History of St Mary's
The Society of the Holy Child Jesus (SHCJ) is a Catholic religious order for women which was founded in England in 1846. It follows the rules of the Society of Jesus (the Jesuit order for men). In 1856, Alexander Goss, the Roman Catholic Bishop of Liverpool (in which Diocese Blackpool then was) invited the sisters of the Society of the Holy Child Jesus to send out a branch from their house in Liverpool to teach in Father Bampton's Poor School on Talbot Road, Blackpool and they had arrived with 12 girl boarders. With accommodation in Queen's Square acquired for themselves and for the girls, the school flourished. It was run by a man.
After four years of such success, Bishop Goss agreed that the sisters could be rather more adventurous than their original mandate. So, in 1860, the original St. Mary's was founded as a school for girls. This original school was located in a building called Raikes Hall in Raikes Parade, Blackpool. It is now a pub called the Raikes Hotel. Success was marked by rapid growth and in 1870 St Mary's moved to the site which the sisters already owned at Layton Hill where were located the original premises, much of which are still extant and form part of the modern school.
The school admitted boys by 1880 but in 1900 they were separated out and St Joseph's College, Blackpool was founded for them in Park Road where they were taught by lay teachers. There were several removals between Park Road and Whitegate Lane (now Whitegate Drive) and back until St Joseph's finally moved to Layton Mount on Newton Drive in 1918. Layton Mount had been built as a residence for Yorkshire mill owner William Lumb in 1895.
In 1923 Archbishop Frederick Keating (Liverpool had become an Archdiocese in 1911) invited the Irish Christian Brothers in Liverpool to take over the running of St Joseph's and they did so. In November 1924, Blackpool was transferred into the new Roman Catholic Diocese of Lancaster. The brothers remained in charge at St Joseph's until their enforced departure in 1975 when a new Lancaster Diocesan rule required all Catholic schools to become co-educational. As the constitution of the order of the Christian Brothers forbade them to teach girls, they were unable to stay. In that year St Joseph's re-merged with Layton Hill Convent to form St Mary's Catholic College. Meanwhile, Layton Hill Convent had been flourishing as the principal Catholic girls' grammar school in the Fylde and it was its Head Teacher since 1966, Sister Maureen Grimley (SHCJ) (1932–2007), who became the first Head Teacher of the re-combined school.
In 1977 the administration of the school was taken over by the Roman Catholic Diocese of Lancaster although Sister Maureen remained as Head Teacher until 1984 and sisters of the order still taught there. Initially the reunited school operated on two campuses, but the St Joseph's campus was shut down in the early 1980s and sold for housing development. Further expansion occurred in 1982 when the school was merged with two Catholic former secondary modern schools, St Thomas of Canterbury's and St Catherine's, which themselves had merged to form All Saints RC High School. The school merged all onto one site in 1995 with the construction of the St. Joseph's building, located behind the convent, on the Layton Hill site.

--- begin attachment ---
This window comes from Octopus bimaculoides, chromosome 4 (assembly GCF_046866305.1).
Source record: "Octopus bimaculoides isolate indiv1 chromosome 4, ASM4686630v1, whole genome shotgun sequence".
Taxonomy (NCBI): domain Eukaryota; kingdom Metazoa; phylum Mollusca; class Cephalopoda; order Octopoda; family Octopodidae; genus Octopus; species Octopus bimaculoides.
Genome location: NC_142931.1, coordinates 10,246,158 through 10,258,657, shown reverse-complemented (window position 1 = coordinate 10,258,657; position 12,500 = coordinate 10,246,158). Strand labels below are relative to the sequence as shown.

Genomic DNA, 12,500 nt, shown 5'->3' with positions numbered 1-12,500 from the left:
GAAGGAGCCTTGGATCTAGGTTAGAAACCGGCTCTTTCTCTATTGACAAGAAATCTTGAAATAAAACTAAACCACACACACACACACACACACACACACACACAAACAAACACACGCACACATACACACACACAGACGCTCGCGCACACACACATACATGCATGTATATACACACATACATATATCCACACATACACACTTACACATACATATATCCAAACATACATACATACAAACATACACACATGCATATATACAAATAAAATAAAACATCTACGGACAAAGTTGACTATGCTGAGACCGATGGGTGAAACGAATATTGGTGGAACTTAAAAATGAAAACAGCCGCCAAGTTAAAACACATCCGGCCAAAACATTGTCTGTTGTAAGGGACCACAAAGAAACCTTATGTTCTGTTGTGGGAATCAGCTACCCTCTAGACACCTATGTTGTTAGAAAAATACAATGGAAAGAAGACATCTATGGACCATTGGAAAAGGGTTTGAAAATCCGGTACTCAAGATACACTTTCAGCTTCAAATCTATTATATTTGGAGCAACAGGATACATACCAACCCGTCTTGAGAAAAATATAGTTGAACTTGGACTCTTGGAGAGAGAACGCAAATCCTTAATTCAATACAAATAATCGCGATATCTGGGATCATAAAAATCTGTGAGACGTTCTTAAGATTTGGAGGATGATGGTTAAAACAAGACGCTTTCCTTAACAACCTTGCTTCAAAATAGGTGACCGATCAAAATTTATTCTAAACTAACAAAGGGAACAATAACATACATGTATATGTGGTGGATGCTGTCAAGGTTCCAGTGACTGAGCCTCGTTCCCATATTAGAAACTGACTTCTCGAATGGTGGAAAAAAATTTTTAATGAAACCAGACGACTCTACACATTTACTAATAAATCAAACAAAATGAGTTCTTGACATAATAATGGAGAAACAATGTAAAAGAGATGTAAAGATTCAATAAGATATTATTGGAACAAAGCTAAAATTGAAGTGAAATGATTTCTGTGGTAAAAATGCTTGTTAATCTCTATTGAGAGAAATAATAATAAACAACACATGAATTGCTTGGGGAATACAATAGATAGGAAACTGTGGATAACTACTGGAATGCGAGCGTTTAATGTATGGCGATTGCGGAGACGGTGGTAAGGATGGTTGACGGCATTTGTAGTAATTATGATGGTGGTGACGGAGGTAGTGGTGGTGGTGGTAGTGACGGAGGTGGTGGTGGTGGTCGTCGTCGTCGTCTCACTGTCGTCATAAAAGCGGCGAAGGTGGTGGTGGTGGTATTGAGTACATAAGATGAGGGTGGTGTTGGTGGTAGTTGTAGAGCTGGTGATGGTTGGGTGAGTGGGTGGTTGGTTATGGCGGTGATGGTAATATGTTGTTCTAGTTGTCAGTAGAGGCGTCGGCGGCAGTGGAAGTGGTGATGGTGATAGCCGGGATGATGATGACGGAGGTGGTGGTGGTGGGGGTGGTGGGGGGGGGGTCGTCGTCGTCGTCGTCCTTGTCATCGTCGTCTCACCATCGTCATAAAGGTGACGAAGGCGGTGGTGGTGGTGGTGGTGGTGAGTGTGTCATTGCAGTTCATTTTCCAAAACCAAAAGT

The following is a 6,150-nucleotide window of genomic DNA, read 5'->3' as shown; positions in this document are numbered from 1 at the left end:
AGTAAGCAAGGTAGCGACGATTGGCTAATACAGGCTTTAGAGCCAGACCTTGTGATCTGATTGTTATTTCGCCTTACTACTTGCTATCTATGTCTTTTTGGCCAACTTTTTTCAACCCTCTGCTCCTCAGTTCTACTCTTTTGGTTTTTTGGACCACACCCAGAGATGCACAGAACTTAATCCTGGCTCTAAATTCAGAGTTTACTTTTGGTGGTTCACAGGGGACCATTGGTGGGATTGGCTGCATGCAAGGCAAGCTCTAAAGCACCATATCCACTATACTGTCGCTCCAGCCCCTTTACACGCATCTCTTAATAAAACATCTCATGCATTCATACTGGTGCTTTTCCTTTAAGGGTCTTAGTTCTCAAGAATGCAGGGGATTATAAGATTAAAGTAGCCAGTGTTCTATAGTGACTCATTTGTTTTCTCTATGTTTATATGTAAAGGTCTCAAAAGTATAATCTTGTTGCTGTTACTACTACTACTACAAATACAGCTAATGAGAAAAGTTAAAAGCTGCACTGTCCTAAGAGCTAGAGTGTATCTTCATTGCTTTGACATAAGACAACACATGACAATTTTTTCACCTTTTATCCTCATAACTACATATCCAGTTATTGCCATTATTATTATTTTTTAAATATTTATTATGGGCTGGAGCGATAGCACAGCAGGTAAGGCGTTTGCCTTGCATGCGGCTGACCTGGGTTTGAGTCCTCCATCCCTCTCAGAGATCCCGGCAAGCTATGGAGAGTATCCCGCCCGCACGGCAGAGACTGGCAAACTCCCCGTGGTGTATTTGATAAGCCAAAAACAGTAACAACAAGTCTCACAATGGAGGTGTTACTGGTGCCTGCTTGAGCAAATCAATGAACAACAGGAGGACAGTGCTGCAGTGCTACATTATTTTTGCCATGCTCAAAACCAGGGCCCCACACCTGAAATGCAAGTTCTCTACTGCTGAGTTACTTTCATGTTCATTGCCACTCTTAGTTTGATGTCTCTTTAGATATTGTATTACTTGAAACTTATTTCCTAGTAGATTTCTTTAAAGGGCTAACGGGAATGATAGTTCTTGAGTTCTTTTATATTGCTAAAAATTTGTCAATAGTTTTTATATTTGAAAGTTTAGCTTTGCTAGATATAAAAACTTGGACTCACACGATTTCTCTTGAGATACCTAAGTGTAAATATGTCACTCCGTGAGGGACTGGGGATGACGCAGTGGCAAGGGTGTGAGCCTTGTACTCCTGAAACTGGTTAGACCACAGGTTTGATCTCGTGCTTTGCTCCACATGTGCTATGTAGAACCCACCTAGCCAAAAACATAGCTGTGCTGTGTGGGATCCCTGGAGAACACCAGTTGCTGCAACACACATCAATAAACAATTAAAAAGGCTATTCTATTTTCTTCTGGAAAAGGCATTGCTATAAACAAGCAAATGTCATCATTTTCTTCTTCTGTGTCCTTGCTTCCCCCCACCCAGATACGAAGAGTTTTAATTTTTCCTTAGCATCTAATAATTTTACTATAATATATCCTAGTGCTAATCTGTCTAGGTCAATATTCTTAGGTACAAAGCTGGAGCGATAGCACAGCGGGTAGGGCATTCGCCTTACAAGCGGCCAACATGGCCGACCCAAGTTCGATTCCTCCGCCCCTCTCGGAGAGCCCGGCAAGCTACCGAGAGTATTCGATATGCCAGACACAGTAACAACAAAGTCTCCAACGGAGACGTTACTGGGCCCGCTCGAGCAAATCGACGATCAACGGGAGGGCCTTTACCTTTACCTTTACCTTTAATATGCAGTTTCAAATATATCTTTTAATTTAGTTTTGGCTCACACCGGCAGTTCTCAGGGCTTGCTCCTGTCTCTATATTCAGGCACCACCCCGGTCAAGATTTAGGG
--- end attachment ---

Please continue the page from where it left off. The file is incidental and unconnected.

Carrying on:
The school was involved with the Building Schools for the Future (BSF) scheme and, despite the scheme being cancelled, it was announced in 2010 that for this school it would go ahead. The building work saw many changes to the Layton Hill site, which would also include the construction of an adjoining new primary school and church. The St. Josephs building, science block extensions, dining hall and the 1930's extension were all demolished to make way for more modern teaching and office facilities. Ground was broken in a ceremony on the 8th February 2011 by the Bishop of Lancaster, the Rt Rev Michael Campbell and construction was completed in 2014. Christ The King primary school and Christ The King Church, both which had been located on the Grange Park estate behind St. Mary's, moved into the newly built primary school and church respectively.
In May of 2014 it was announced that the school would achieve academy status in September of the same year and would become part of the Blessed Edward Bamber Catholic Multi Academy Trust. St. Mary’s, along with Christ the King and another local primary school, St Cuthbert's, were the first three member schools of the Trust. The Trust was named after the locally born Catholic Martyr, Edward Bamber.
You can view archived photos of St. Mary's from c1890's onwards on our gallery at this link
Sisters of the Society of the Holy Child Jesus
Cornelia Connelly, founder of the Society of the Holy Child Jesus, believed that students “would always succeed the better for being happy”. So she developed an educational system based on trust and reverence for the dignity of every human being.
Those educating in the tradition of Cornelia Connelly continue to help students grow strong in faith and lead fully human lives, educating them towards freedom, creativity, self-discipline, individual initiative and personal and social responsibility.
You can learn more about Cornelia Connelly at the following links: